Having relocated to the north-east coast of Taiwan only a matter of weeks ago, my partner and I ventured out to the cinemas of Taiwan for the first time. With some shoddy directions we stumbled down a dead-end road where five Taiwanese children were out playing on the street. After giggling at our white faces, they called out their father from inside of his duvet-cleaning (or something of the like) shop. With a map of our own neighbourhood in hand, we ambled through Luodong night market.
After finding a one-screen cinema which wasn’t showing Life of Pi, we were directed back outside, round the corner, left at the toyshop and boom. Left at the toyshop, it transpires, led to a dank, dark backstreet alley where some locals were heaving sacks of who knows what off the back of a van. If being in Taiwan for the past four weeks had taught us anything, it’s that being skeptical about dimly lit backstreet alleys will get you nowhere. So on we went and two hundred metres later, lo-and-behold, a cinema!
Since his digression from his Taiwanese roots towards the realm of the blockbuster, director Ang Lee has become a household name in the West as well as the East. His versatile, transnational style lends itself well to creating spectacular and quirky mainstream films; his most recent addition being an adaptation of Yann Martel’s novel, Life of Pi.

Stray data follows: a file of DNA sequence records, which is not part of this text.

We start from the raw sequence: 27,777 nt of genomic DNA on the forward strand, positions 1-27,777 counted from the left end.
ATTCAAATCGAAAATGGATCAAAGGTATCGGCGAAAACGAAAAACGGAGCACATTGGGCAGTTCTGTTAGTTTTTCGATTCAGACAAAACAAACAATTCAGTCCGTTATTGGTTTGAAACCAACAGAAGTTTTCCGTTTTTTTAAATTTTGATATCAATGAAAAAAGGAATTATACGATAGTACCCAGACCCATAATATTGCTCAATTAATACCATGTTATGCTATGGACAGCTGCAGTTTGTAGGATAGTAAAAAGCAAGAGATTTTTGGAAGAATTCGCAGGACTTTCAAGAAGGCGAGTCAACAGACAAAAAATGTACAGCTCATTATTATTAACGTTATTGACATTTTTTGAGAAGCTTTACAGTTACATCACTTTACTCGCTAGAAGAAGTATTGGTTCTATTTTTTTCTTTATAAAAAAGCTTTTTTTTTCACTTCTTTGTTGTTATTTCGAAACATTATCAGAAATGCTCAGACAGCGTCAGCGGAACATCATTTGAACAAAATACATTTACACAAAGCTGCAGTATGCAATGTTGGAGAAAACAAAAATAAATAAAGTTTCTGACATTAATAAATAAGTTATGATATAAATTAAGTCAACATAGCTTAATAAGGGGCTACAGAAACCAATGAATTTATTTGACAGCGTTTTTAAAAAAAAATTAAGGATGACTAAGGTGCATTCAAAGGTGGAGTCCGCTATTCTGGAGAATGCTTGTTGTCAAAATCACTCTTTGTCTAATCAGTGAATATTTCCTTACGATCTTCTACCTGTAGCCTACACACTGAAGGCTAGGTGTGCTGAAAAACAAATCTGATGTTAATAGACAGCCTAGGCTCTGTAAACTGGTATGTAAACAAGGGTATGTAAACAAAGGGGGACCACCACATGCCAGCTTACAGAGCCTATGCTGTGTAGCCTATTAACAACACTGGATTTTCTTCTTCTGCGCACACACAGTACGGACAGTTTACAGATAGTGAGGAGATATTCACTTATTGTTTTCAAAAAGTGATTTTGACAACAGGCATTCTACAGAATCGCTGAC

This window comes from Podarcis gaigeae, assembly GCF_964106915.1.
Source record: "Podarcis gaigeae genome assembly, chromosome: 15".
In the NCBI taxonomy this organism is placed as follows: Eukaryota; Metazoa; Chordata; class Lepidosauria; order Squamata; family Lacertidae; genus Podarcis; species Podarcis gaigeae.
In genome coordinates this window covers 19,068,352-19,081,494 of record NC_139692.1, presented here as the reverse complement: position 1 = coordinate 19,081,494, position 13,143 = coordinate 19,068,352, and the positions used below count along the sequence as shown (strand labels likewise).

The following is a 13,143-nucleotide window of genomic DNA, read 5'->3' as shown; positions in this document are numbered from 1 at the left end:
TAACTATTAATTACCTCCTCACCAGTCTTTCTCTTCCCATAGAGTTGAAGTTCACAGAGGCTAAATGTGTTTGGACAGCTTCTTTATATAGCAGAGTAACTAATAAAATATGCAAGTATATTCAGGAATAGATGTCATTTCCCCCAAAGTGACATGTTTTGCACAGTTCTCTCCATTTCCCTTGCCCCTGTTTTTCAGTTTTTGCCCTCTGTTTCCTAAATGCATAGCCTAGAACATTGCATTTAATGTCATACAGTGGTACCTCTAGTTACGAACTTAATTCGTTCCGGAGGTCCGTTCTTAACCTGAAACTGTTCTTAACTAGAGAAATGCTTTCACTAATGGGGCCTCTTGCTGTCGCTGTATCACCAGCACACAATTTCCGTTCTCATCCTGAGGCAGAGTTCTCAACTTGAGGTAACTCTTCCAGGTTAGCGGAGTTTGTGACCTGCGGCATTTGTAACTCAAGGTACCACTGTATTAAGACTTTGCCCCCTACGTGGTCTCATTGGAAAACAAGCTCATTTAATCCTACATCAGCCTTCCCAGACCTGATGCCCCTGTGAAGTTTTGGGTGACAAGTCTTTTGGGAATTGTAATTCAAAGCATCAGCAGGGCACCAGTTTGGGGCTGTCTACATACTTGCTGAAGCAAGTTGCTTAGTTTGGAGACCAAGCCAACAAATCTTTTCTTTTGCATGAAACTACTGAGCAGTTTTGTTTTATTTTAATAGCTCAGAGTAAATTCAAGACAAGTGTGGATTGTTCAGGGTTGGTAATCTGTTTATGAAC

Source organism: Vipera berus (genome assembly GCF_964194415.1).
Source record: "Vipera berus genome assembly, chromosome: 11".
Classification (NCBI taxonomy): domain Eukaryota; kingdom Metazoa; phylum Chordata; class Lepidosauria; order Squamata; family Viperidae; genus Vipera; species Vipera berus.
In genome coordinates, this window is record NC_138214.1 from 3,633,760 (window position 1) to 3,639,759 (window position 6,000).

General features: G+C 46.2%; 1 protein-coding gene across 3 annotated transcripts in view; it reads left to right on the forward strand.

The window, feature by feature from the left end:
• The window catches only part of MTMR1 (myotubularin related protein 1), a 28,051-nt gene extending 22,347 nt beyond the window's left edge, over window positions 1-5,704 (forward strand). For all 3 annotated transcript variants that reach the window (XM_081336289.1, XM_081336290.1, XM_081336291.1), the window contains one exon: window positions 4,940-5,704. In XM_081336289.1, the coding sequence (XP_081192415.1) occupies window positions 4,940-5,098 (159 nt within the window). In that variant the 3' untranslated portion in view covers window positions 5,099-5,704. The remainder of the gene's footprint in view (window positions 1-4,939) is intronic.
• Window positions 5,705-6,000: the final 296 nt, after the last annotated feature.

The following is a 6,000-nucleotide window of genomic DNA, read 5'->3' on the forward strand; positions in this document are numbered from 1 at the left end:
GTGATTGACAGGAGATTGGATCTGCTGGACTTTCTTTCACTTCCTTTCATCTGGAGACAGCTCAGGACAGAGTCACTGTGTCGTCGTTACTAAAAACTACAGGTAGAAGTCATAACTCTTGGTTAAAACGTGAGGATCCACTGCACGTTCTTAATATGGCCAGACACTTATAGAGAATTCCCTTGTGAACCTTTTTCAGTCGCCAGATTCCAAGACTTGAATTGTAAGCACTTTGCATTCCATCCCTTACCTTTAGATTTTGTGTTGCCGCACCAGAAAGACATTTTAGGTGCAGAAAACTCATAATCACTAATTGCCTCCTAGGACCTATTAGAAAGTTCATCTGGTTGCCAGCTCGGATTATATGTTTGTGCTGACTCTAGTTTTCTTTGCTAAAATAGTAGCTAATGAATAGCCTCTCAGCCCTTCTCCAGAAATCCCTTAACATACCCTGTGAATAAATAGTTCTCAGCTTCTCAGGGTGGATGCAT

Life of Pi tells the story of Pi Patel (Suraj Sharma), a boy from Pondicherry, India, who survives a shipwreck. Lost out in the Pacific Ocean, Pi finds himself sharing a small lifeboat with a zebra, a hyena, an orangutan and a Bengal tiger.
Lee creates a landscape of fantastical magic realism through captivating, majestic scenes. However, when Pi discovers an island of carnivorous algae, despite the fantastic special effects, it ends up looking like an advertising stunt for comparethemarket.com with meerkats galore.
The ideas are bold and the visuals are incredible. Problematically though, Life of Pi is surrealism which is all too Hollywoody.
Life of Pi, dir. Ang Lee (2012, USA)